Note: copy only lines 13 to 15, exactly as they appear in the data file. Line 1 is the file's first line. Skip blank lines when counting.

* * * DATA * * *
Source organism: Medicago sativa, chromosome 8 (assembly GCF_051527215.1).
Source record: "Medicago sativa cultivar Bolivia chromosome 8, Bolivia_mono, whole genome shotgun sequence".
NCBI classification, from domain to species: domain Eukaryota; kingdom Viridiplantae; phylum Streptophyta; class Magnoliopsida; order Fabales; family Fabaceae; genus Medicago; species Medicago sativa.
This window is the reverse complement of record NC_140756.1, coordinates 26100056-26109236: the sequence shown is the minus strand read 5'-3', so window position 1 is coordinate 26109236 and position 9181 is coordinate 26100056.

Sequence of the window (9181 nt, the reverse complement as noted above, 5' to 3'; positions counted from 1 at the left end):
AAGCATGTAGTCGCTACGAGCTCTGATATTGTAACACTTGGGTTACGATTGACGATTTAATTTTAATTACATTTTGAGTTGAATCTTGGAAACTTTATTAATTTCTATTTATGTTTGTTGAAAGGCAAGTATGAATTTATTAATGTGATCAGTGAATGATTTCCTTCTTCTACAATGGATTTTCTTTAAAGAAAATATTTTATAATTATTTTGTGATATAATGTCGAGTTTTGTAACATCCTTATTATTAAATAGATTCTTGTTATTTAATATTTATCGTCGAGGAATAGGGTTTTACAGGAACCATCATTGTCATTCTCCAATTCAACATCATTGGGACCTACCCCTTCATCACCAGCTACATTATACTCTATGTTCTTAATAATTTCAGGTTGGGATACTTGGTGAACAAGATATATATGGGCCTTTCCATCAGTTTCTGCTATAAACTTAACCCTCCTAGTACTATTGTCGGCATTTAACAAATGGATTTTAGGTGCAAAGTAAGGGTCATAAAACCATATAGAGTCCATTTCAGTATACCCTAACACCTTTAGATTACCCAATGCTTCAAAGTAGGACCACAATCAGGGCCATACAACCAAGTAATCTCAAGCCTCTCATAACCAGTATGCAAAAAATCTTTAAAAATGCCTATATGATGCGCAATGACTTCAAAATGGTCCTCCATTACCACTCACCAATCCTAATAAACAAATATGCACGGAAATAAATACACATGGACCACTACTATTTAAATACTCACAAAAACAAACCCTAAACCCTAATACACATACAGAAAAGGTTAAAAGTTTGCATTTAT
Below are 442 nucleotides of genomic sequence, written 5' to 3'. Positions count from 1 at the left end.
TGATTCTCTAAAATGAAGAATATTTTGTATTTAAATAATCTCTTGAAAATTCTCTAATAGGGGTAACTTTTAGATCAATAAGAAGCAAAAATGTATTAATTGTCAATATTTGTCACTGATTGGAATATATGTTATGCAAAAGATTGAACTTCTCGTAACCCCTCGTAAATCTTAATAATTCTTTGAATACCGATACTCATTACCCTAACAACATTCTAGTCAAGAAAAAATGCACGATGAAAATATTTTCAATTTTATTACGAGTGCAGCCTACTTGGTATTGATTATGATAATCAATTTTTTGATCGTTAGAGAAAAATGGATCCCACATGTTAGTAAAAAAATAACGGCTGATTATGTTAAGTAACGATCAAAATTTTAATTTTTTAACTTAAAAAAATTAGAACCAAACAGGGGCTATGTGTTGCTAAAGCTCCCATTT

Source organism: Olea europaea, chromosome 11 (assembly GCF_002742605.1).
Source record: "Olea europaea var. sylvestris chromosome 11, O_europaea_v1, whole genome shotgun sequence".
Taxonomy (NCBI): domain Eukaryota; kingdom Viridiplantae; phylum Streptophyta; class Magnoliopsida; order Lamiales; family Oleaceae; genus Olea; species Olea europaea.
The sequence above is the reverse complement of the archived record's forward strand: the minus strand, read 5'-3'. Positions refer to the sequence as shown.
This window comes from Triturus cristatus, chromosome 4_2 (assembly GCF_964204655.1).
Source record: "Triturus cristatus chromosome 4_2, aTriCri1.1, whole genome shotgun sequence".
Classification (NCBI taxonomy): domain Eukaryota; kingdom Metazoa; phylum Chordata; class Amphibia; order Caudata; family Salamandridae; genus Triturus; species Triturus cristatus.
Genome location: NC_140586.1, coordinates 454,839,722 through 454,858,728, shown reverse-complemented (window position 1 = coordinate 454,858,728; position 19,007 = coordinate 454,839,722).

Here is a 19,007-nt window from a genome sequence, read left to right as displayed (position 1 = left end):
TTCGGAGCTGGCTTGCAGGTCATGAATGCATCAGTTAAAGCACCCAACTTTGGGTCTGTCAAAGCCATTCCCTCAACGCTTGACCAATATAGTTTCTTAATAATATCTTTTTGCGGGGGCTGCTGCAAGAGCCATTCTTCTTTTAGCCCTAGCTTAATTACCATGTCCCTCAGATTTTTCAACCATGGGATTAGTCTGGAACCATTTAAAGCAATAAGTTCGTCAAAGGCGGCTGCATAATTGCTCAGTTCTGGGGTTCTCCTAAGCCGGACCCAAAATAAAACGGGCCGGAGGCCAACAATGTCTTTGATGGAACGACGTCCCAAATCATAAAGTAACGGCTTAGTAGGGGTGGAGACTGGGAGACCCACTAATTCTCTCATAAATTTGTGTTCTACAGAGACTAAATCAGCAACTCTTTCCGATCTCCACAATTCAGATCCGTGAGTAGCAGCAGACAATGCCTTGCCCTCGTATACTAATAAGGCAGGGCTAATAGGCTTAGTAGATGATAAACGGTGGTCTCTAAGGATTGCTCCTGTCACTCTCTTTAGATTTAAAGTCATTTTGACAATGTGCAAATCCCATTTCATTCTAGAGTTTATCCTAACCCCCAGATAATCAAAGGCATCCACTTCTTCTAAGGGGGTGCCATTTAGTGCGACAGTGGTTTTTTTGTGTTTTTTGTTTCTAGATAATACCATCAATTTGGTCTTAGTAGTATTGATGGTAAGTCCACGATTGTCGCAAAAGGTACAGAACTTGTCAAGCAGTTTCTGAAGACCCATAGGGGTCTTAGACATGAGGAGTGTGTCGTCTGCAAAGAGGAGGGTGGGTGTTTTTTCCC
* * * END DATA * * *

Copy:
This window comes from Triturus cristatus, chromosome 4_2 (assembly GCF_964204655.1).
Source record: "Triturus cristatus chromosome 4_2, aTriCri1.1, whole genome shotgun sequence".
Classification (NCBI taxonomy): domain Eukaryota; kingdom Metazoa; phylum Chordata; class Amphibia; order Caudata; family Salamandridae; genus Triturus; species Triturus cristatus.